Hungary F1 GP Auto Racing

Hungarian GP Paddock Notebook – Saturday

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Is there such a thing as luck? “No,” grumble the cynics. “You make your own luck.” If that is the case, then I dread to think just what Lewis Hamilton has done in a past life, because at the moment, he is probably the unluckiest man in Formula 1.

Just one week on from his terrifying brake failure and crash during the first part of qualifying for the German Grand Prix, lightning struck the #44 car once again as his engine caught fire following a fuel leak. He will start tomorrow’s race from the pit lane.

On the other side of that coin, you have Nico Rosberg, who clinched his fifth pole position in six races today at the Hungaroring. However, it was by no means an easy feat even without his teammate playing a part. Sebastian Vetttel and Valtteri Bottas both put up a fight again the championship leader, but neither could stop him from capitalizing on Hamilton’s demise.

It was a thrilling qualifying session in Hungary today, with a sprinkling of rain and a red flag really spicing things up. Now we’ve cooled down, here’s the complete paddock round-up from Saturday at the Hungaroring.


  • Lewis Hamilton ominously topped FP3, picking up where he left off on Friday, and didn’t appear to give the rest of the field much chance heading into qualifying.
  • But then the racing gods intervened. An engine fire robbed him of a shot at pole, with Rosberg picking up the pieces to claim his sixth pole position of the season.



After Christian Horner’s outburst during the team principals’ press conference yesterday, we turned our focus back to the on-track action today – and boy were we served up a treat. Fire, rain, red flags, shock knockouts – you name it, this qualifying session had it.

However, the end result was not so much of a surprise. Once again, it is a Mercedes on pole, with Nico Rosberg the man on top. Although he faced less of a challenge following Lewis Hamilton’s firey exit, he did still need to see off Vettel and Bottas at the end of qualifying. His final lap was perfect: three purple (quickest) sectors for pole position.

For Lewis, it is just more rotten luck that is part of being a racing driver. Nobody wants to DNF ever, but it does happen. The cries of conspiracy from the fans is completely bonkers, yet you can understand their reasoning: this was the sixth time Lewis has hit trouble in 2014 (Australia practice, Australia race, Canada race, Britain practice, Germany race, and here); Rosberg has only come unstuck once (Britain race).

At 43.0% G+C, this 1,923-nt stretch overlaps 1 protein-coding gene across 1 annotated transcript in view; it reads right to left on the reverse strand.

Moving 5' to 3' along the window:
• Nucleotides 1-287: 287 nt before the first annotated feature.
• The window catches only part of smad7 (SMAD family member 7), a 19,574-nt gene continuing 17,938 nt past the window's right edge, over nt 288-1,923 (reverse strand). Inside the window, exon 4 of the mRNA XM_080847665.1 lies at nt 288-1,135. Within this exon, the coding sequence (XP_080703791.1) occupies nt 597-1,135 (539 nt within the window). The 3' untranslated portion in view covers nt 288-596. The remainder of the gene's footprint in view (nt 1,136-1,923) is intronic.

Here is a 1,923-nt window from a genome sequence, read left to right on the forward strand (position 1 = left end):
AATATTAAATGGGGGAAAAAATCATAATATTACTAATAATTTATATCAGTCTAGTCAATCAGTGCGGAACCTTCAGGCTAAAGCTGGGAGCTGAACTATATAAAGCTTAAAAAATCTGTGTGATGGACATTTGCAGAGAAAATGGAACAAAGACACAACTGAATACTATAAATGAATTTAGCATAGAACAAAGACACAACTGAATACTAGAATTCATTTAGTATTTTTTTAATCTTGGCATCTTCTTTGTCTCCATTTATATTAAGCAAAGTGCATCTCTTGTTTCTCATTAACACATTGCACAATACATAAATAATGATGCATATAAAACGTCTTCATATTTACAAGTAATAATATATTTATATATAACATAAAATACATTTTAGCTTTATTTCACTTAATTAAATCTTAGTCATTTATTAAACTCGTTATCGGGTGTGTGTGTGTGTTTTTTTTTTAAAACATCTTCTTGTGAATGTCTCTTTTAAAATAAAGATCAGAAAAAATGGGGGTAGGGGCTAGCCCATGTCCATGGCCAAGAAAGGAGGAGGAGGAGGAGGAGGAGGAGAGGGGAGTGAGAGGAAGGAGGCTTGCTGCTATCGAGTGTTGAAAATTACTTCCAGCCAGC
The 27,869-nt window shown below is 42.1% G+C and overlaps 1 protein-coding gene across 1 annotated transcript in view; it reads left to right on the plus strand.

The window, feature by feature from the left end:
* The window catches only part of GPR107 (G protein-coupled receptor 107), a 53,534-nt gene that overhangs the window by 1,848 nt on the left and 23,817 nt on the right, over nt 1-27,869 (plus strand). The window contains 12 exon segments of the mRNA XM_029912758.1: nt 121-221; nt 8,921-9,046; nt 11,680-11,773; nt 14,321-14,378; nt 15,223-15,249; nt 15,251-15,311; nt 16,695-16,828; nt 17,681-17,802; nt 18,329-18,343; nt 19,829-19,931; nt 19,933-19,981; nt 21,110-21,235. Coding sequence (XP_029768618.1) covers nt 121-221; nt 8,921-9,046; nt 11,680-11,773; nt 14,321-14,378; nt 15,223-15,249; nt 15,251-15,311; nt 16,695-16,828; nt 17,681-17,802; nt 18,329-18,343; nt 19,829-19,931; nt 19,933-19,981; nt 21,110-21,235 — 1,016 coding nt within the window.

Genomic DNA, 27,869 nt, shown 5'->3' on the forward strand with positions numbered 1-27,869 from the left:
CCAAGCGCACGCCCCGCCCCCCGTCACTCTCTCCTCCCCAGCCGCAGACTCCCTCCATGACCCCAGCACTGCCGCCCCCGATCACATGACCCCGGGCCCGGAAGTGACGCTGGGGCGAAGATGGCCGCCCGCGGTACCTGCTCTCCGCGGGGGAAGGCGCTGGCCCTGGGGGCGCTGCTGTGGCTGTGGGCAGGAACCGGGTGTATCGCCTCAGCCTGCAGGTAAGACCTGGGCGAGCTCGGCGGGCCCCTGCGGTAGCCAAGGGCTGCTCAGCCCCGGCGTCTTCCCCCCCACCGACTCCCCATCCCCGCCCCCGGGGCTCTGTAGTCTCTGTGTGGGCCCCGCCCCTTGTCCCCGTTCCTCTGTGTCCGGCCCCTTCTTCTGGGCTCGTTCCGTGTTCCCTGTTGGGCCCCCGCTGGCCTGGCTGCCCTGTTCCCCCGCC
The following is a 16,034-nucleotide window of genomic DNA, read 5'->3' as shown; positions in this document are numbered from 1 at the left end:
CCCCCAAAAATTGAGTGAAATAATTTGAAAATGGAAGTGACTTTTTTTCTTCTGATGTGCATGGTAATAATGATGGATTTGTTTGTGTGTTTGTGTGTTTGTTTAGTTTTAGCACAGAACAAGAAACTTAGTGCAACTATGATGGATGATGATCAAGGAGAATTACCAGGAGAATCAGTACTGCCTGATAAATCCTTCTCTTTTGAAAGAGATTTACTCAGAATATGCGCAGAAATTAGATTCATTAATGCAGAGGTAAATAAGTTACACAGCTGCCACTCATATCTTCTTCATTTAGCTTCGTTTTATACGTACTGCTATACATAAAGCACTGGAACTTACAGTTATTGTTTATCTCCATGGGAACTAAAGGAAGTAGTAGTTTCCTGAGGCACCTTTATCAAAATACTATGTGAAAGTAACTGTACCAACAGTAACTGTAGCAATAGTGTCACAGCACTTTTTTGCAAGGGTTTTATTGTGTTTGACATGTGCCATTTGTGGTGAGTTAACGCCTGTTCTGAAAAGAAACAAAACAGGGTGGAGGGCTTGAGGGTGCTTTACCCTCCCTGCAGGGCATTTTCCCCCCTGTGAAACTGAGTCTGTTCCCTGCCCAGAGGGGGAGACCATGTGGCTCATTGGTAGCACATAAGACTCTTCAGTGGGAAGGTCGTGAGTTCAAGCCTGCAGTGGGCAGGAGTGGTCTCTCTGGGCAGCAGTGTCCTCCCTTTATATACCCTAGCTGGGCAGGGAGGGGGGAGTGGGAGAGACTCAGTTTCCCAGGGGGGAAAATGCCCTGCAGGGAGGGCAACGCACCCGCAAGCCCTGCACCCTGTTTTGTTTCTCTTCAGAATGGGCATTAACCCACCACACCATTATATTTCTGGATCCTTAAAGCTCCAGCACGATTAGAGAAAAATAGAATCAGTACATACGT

So could Lewis do what he did in Germany and rally to finish on the podium? Well, it might be a bit harder given that overtaking around the Hungaroring comes at a premium. Nevertheless, a bit of rain could spice things up; Lewis will be gunning to keep the gap to Rosberg at the top of the championship as small as possible.

The battle behind should be pretty interesting between Red Bull, Williams and Fernando Alonso for the final podium position. However, you can count Kimi Raikkonen up. He did not mince his words when talking about Ferrari’s mistake that caused him to drop out in Q1. The fact that he brushed it off because it’s been that kind of season sums up where his head is at right now.

Be sure to join us tomorrow for the Hungarian Grand Prix live on CNBC and Live Extra from 7:30am ET. Once again, MotorSportsTalk will be bringing you all of the latest news, reports and analysis from the paddock in Hungary.

IndyCar 2015 Driver Review: Gabby Chaves

Gabby Chaves
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MotorSportsTalk continues its run through the driver-by-driver field in the Verizon IndyCar Series. In 15th and the rookie-of-the-year for 2015, was Gabby Chaves.